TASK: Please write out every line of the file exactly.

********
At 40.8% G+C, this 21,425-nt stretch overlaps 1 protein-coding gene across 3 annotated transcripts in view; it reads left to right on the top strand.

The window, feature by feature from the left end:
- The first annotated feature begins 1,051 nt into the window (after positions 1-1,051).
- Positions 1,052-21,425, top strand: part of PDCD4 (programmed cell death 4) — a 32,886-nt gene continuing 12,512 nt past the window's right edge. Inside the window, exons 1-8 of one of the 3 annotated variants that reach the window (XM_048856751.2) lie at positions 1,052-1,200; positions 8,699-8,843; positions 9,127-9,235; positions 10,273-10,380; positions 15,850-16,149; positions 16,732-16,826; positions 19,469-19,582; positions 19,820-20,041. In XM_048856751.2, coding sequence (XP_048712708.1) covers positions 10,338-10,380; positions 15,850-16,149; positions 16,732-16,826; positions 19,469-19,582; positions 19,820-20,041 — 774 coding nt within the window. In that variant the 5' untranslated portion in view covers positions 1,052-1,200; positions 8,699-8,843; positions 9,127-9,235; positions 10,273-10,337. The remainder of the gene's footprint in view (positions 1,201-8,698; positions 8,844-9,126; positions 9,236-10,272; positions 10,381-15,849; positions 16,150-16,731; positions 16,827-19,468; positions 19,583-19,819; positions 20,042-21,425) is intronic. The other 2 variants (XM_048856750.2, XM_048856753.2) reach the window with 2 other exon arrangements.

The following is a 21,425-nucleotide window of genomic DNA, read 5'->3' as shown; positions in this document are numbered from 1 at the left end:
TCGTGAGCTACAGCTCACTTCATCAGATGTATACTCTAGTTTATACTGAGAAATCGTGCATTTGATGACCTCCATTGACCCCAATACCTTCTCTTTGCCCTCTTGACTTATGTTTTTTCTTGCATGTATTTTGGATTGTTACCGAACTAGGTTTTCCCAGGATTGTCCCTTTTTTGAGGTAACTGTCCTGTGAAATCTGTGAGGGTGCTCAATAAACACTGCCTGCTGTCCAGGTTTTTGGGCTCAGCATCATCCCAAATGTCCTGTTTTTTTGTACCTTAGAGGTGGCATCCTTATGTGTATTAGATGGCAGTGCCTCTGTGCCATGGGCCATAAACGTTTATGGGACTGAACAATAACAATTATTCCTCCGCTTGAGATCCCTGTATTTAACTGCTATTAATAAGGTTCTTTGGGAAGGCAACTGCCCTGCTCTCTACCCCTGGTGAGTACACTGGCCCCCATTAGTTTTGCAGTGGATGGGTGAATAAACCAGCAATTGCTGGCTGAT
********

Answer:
At 40.8% G+C, this 21,425-nt stretch overlaps 1 protein-coding gene across 3 annotated transcripts in view; it reads left to right on the top strand.

The window, feature by feature from the left end:
- The first annotated feature begins 1,051 nt into the window (after positions 1-1,051).
- Positions 1,052-21,425, top strand: part of PDCD4 (programmed cell death 4) — a 32,886-nt gene continuing 12,512 nt past the window's right edge. Inside the window, exons 1-8 of one of the 3 annotated variants that reach the window (XM_048856751.2) lie at positions 1,052-1,200; positions 8,699-8,843; positions 9,127-9,235; positions 10,273-10,380; positions 15,850-16,149; positions 16,732-16,826; positions 19,469-19,582; positions 19,820-20,041. In XM_048856751.2, coding sequence (XP_048712708.1) covers positions 10,338-10,380; positions 15,850-16,149; positions 16,732-16,826; positions 19,469-19,582; positions 19,820-20,041 — 774 coding nt within the window. In that variant the 5' untranslated portion in view covers positions 1,052-1,200; positions 8,699-8,843; positions 9,127-9,235; positions 10,273-10,337. The remainder of the gene's footprint in view (positions 1,201-8,698; positions 8,844-9,126; positions 9,236-10,272; positions 10,381-15,849; positions 16,150-16,731; positions 16,827-19,468; positions 19,583-19,819; positions 20,042-21,425) is intronic. The other 2 variants (XM_048856750.2, XM_048856753.2) reach the window with 2 other exon arrangements.

The following is a 21,425-nucleotide window of genomic DNA, read 5'->3' as shown; positions in this document are numbered from 1 at the left end:
TCGTGAGCTACAGCTCACTTCATCAGATGTATACTCTAGTTTATACTGAGAAATCGTGCATTTGATGACCTCCATTGACCCCAATACCTTCTCTTTGCCCTCTTGACTTATGTTTTTTCTTGCATGTATTTTGGATTGTTACCGAACTAGGTTTTCCCAGGATTGTCCCTTTTTTGAGGTAACTGTCCTGTGAAATCTGTGAGGGTGCTCAATAAACACTGCCTGCTGTCCAGGTTTTTGGGCTCAGCATCATCCCAAATGTCCTGTTTTTTTGTACCTTAGAGGTGGCATCCTTATGTGTATTAGATGGCAGTGCCTCTGTGCCATGGGCCATAAACGTTTATGGGACTGAACAATAACAATTATTCCTCCGCTTGAGATCCCTGTATTTAACTGCTATTAATAAGGTTCTTTGGGAAGGCAACTGCCCTGCTCTCTACCCCTGGTGAGTACACTGGCCCCCATTAGTTTTGCAGTGGATGGGTGAATAAACCAGCAATTGCTGGCTGAT